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Raul I. Cabrera

Seven nursery grade (8-9 month duration), polymer-coated, controlled-release fertilizers (CRF) were topdressed or incorporated into a 2 peat: 1 vermiculite: 1 sand (by volume) medium to yield the same amount of N per container. The pots (0.5 L) were uniformly irrigated with DI water every week to produce a target leaching fraction of 25%. Leachate N contents (ammonium plus nitrate), employed as indicators of N release, allowed for comparison of CRF performance as a function of temperature changes over a season. Two distinct N leaching (i.e., release) patterns were observed over the 180-day experimental period. The fertilizers Osmocote 18-6-12FS (Fast Start: OSM-FS), Prokote Plus 20-3-10 (PROK), Osmocote 24-4-8HN (High N: OSM-HN) and Polyon 25-4-12 (POLY) exhibited a N leaching pattern that closely followed changes in average daily ambient temperatures (Tavg) over the season. This relationship was curvilinear, with N leaching rates per pot (NLR) being highly responsive to Tavg changes between 20 and 25 °C. Temperatures above 25 °C produced an average maximum NLR of 1.27 mg·d-1 for these fertilizers. OSM-FS, PROK, and OSM-HN had the highest cumulative N losses over the experimental period. In contrast, the CRF group formed by Nutricote 18-6-8 (270: NUTR), Woodace 20-4-12 (WDC), and Osmocote 18-6-12 (OSM) showed a more stable N leaching pattern over a wider range of temperatures, with rates about 30% to 40% lower than those in the temperature-responsive CRF, and averaging a maximum NLR of 0.79 mg·d-1 for Tavg >25 °C. NUTR and WDC had the lowest cumulative N losses over the season. Soluble salt readings paralleled N leaching for each CRF, indicating similar leaching patterns for other nutrients. Incorporation produced significantly higher cumulative N losses than topdressing, but without effect on the actual N leaching pattern over the season. Regardless of the N formulation in the CRF, over 85% of the N recovered in the leachates was in the nitrate form.

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Eric D. Miltner, Gwen K. Stahnke, Geoffrey J. Rinehart, and Paul A. Backman

The recent release of `True-Putt' (previously `DW-184') creeping bluegrass [Poa annua L. f. reptans (Hauskins) T. Koyama] gives turfgrass managers a new option for seeding into annual bluegrass (Poa annua L.) greens. Because little is known about the culture and management of this newly available seeded cultivar, effective methods for seedling establishment into existing turfgrass canopies, both living and dead, were studied. Four surface cultivation treatments were compared for seedbed preparation before seeding into an existing turfgrass canopy. When seeding into dead turf, two passes with vertical mowing units were more effective than hollow-tine cultivation (HTC), solid-tine cultivation (STC), one pass with the vertical mower plus STC, and the uncultivated control during the first year. Differences were not significant during the second year, most likely because of shallower depth of the vertical mower. Plots averaged about 75% cover by 4 weeks after planting during both years, illustrating the rapid establishment potential for `True-Putt'. After seeding into a live turf canopy, seedlings were indistinguishable from the existing turf, making it impossible to evaluate establishment success.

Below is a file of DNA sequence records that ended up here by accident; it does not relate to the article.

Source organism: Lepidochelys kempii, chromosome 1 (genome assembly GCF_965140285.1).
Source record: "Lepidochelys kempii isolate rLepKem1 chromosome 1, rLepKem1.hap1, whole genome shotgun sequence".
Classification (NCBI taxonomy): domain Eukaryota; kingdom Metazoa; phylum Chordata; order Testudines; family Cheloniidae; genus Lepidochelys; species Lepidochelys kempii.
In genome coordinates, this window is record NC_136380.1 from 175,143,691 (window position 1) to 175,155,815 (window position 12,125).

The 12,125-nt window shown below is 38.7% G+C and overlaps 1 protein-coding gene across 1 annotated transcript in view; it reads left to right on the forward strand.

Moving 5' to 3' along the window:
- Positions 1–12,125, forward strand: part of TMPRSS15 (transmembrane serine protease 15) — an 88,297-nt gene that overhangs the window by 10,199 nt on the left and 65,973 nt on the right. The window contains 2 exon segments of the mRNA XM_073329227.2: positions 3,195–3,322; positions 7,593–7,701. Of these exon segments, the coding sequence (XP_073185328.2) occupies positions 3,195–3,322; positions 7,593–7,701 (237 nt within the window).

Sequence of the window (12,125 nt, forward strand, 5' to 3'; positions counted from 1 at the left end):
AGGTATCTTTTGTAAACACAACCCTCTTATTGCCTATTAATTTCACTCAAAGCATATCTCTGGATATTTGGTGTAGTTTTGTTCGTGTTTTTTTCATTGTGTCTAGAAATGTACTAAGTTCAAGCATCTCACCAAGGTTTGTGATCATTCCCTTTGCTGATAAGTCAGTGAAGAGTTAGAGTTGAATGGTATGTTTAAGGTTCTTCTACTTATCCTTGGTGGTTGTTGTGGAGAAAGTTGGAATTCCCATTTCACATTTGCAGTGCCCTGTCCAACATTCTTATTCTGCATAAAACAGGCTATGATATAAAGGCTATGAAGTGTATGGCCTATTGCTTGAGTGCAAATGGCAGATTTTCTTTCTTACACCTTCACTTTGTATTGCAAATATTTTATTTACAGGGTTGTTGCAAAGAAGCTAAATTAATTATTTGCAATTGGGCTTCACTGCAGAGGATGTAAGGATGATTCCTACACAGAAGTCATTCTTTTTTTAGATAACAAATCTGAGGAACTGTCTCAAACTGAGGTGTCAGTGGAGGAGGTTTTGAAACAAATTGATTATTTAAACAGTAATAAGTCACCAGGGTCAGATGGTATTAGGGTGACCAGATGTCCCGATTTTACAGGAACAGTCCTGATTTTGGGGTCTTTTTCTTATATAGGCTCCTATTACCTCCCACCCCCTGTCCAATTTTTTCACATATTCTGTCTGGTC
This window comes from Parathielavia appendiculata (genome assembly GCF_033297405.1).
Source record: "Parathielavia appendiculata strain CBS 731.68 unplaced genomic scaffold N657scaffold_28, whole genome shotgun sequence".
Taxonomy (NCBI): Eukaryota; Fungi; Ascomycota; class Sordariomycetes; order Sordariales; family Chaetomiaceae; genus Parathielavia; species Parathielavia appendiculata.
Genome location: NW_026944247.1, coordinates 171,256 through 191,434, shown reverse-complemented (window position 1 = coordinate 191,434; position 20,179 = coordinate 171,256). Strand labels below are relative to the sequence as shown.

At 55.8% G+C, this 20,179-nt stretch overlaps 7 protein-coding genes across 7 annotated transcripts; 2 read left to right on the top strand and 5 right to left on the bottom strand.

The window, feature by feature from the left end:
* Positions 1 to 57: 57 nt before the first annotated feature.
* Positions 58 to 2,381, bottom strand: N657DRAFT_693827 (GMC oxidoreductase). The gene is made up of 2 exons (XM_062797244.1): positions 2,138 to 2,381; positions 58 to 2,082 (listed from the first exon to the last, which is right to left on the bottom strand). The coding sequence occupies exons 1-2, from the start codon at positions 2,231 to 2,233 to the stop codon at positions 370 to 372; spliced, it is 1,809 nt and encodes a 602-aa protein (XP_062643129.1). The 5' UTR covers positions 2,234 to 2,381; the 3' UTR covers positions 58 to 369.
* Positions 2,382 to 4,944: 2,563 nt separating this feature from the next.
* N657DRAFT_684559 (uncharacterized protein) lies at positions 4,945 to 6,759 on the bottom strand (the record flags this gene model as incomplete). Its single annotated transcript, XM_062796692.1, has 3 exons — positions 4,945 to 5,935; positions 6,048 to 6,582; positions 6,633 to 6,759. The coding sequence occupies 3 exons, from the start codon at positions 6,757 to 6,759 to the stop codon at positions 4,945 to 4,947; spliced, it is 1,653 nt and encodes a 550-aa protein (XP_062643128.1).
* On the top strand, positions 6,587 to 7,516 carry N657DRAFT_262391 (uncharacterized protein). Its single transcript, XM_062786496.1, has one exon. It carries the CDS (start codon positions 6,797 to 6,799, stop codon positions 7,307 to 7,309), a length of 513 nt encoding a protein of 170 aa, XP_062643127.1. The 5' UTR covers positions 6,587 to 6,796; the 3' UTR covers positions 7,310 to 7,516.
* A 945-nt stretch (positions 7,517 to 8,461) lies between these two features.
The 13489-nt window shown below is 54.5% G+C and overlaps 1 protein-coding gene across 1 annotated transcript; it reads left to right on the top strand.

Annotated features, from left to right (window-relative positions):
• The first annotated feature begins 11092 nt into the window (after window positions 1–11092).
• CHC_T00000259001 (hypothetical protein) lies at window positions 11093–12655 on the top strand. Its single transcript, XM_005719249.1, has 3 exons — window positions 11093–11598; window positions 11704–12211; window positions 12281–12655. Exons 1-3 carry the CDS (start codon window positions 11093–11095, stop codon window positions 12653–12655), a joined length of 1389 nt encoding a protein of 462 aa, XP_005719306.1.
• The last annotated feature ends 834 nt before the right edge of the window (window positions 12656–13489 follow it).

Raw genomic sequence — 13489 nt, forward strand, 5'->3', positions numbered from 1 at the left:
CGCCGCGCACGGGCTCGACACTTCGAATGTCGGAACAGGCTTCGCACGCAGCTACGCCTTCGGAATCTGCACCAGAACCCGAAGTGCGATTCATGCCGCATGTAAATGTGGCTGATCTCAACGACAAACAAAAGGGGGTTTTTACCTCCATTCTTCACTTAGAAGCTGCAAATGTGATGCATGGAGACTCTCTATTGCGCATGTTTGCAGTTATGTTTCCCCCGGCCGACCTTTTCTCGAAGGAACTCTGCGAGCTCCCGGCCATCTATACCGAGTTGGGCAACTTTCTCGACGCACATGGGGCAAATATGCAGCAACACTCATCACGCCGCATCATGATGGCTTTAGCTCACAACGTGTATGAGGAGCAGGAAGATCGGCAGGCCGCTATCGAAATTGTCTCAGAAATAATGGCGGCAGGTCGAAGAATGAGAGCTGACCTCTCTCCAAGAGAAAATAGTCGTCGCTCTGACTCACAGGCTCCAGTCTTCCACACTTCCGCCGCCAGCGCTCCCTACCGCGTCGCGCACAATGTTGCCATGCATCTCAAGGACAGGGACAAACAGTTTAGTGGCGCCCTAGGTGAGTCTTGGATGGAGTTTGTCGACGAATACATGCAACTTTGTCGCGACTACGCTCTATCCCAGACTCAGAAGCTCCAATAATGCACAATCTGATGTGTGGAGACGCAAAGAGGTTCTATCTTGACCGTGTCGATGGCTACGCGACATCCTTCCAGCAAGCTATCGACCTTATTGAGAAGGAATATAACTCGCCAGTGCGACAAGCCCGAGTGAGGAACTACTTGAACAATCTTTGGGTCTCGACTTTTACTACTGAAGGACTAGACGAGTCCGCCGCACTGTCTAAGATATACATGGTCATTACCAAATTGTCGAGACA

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Ugur Bilgili, F. Olcay Topac-Sagban, Irfan Surer, Nejla Caliskan, Pervin Uzun, and Esvet Acikgoz

The objectives of the present study were to determine the effects of the rate and timing of the application of sun-dried wastewater sludge from a food processing company's wastewater system on turfgrass growth and quality. The results were compared with those obtained with ammonium nitrate, and changes in the concentration of heavy metals and the presence of fecal coliform in turf soils after sun-dried wastewater sludge application were determined. The rate and the timing of sun-dried wastewater sludge and ammonium nitrate applications affected the turf color, quality, and clipping yield. Monthly fertilization resulted in a more uniform color and turf quality than infrequent spring and fall fertilization. Compared with the background values of base soils, heavy metals did not accumulate in sun-dried wastewater sludge-amended soils over the test period. Fecal coliform was not detected in sludge-amended soil samples, indicating that bacteria regrowth did not occur during the study period.